How Volkswagen's Company Culture Could Have Led Employees to Cheat (Lydia Dishman) The Forum applies the 70:20:10 Lens

Fear of failure or making mistakes can inhibit learning. When the culture of an organisation is such that even minor errors are unforgivable, where performance reviews ding employees for small miscalculations or less than perfect outcomes in their work, employees tend to stop innovating and move more linearly in their approach to do what is "right".

Alignment is not inherently bad. However, when alignment reduces independent thinking and connection outside of the hierarchy it has the potential to result in groupthink.  And doing things "by the book" in complex environments, with information changing constantly - the book gets to be out of date pretty quickly, leading to a culture of compliance vs. one of creativity, reducing morale, and jeopardising the entire organisation.

Volkswagen may have had just such a culture, which contributed to its recent fall from grace. It was recently announced that Volkswagen had become the leading car manufacturer in the world, and then the bottom fell out. Earlier in 2015, independent testing revealed that some Volkswagen vehicles were polluting at a higher rate than advertised and arguably worse still, they had installed software that masked the emissions data.

Although the emissions cheating scandal has not indicted the top executives, Volkswagen wasted little time in suspending executives and replacing their CEO. In the Fast Company article “How Volkswagen's Company Culture Could Have Led Employees to Cheat by Lydia Dishman, a small group of engineers has been identified by Volkswagen officials as more or less going rogue and taking unethical measures to cheat the system. The larger question, if the executive’s claims of being unaware is true, is why? Why were they unaware? And why might a group of engineers behave unethically? If the long history of ruthless perfectionism and low toleration of failure the article claims existed, then this culture is ultimately to blame over just a few individuals.

The culture of Volkswagen, like most top down driven ones, was led by executive management that was described as "confident, cutthroat, and insular." To regain prominence in a competitive market, Volkswagen must change from the inside out and move in a direction that is failure tolerant, open and transparent. Volkswagen's effort can be seen in the comment that "new CEO, Müller, is working to change the company culture, eschewing "yes" men in favor of people who "follow their instincts, and are not merely guided by the possible consequences of impending failure".

Can Volkswagen really be able to make this much of a cultural transformation in its global organisation? As the article suggests this culture has been steeping for decades, so it will not be an easy task to make such a quick turn... but it's not impossible if Müller sees this as an organisation-wide learning initiative and not just a changing of the guard in leadership roles. By adopting a 70:20:10 organisational strategy, Volkswagen could exponentially increase the effectiveness of the new direction proposed by Müller, and here's why:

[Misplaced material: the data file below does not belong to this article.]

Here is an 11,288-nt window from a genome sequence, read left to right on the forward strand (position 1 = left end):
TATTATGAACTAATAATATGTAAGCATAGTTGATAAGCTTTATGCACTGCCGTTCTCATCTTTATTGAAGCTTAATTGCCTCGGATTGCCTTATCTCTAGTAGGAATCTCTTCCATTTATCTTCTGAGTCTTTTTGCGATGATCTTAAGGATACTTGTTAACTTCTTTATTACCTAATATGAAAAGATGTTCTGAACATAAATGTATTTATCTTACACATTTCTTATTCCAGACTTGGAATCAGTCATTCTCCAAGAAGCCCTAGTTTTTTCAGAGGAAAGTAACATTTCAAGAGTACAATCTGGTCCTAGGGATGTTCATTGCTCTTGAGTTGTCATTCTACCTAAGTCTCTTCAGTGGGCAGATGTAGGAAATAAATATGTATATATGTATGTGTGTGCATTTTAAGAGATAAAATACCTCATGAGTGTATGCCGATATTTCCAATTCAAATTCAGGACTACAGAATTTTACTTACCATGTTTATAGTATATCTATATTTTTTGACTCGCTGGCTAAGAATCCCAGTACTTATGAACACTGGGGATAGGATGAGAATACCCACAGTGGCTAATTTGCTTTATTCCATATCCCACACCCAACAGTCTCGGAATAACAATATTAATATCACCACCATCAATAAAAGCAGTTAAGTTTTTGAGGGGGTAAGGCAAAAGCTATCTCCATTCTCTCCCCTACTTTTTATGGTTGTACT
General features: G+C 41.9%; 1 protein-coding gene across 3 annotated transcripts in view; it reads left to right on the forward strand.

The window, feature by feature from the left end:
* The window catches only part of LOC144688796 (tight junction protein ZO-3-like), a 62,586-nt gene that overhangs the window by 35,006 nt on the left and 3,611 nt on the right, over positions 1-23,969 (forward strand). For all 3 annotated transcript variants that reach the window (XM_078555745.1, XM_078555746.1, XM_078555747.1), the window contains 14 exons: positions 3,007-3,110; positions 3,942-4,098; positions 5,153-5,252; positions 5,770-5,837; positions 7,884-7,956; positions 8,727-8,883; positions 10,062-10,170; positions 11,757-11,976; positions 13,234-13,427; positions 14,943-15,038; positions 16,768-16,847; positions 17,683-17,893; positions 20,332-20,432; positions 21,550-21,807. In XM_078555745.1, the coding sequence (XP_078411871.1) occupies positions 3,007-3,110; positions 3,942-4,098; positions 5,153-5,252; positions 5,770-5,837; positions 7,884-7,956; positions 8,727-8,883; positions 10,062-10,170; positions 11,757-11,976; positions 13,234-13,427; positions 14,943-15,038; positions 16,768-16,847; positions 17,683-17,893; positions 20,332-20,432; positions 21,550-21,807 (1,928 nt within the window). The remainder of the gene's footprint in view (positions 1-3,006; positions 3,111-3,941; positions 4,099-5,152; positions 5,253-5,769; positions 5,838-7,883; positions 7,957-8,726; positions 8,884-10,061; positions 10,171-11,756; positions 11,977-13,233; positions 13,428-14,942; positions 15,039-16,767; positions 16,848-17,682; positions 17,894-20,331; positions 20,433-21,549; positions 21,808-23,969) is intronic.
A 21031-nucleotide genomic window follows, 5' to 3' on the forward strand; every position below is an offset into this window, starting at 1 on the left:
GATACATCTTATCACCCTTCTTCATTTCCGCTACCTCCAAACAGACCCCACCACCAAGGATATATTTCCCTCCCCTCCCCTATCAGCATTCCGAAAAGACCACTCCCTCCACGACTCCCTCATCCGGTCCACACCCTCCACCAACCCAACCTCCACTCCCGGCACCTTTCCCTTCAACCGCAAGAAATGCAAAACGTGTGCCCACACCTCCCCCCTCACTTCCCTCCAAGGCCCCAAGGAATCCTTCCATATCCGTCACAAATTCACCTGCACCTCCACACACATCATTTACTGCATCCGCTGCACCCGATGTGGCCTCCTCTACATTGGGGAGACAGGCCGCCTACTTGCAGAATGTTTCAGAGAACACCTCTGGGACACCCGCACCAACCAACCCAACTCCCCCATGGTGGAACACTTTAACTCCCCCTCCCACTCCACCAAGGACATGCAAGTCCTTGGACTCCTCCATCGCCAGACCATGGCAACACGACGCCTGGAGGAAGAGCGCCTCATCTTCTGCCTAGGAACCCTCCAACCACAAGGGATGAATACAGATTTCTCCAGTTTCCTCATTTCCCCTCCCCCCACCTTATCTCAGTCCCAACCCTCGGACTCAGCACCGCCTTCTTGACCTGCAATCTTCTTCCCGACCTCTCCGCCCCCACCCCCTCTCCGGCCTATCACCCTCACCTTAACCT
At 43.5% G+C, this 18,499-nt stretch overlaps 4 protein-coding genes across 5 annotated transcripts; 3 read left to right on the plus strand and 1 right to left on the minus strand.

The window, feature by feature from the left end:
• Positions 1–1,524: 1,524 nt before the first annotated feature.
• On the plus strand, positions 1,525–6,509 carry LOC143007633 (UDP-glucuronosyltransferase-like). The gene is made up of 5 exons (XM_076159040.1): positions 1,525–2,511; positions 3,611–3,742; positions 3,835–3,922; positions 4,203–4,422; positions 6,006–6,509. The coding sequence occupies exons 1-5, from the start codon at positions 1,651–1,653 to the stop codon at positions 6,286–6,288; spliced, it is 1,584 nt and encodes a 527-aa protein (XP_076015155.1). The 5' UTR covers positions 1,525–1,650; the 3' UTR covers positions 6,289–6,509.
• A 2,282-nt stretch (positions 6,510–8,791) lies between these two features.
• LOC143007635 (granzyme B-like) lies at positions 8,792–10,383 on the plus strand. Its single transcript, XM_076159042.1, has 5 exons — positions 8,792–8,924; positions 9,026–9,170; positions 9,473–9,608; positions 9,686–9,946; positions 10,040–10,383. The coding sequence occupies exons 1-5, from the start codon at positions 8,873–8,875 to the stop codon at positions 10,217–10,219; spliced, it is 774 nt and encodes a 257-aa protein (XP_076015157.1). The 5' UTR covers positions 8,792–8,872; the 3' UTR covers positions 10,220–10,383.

• Learning is ultimately about performing better, and performing better is not just about job related tangible skills. For Volkswagen, performing better means improved decision-making, ethics, autonomy, and employee morale. When the leadership model is one of command and control and communication becomes insular or siloed - a culture of fear and hierarchical communication results. Learning is then restricted and it becomes something that moves through formal channels only and limiting innovative thinking.
  • Additionally, it nullifies a questioning culture that Volkswagen and similar organisations seek. If in fact it was just a small engineer group that acted unethically by covering up a mistake out of fear, then a 70:20:10 framework would encourage informal learning through more open channels, and shared workflow observations. The new desired default for Volkswagen is transparency and with a 70:20:10 framework in place information and knowledge would cross over departmental lines, becoming the first step towards a dramatic culture shift.

When other groups can better see and respond to what is happening, what is needed, more ethical solutions could be generated through expanded collaboration. Furthering this shift is the increased opportunity for peer-to-peer learning and managers striving to be stronger coaches and mentors in decision-making, rather than merely providing oversight, direction, and evaluation. This is the social element of 70:20:10 where increased sharing and collaboration lead to greater transparency, which ultimately heads off wrong-doing before it can cost billions in sales, recalls and worse - lost consumer confidence.  

Volkswagen will rebound. The question now is how soon? If, in addition to having executives walk the talk of openness, a 70:20:10 framework is employed opening the channels for informal, on-the-job-learning, observations, and questioning, their return to the top will be swift and sustained. However, if they default to only traditional approaches in leadership development such as formal programs, the change process will be incremental and put Volkswagen at greater risk, for ultimately, culture cannot be changed by courses. 

READ: How Volkswagen's Company Culture Could Have Led Employees to Cheat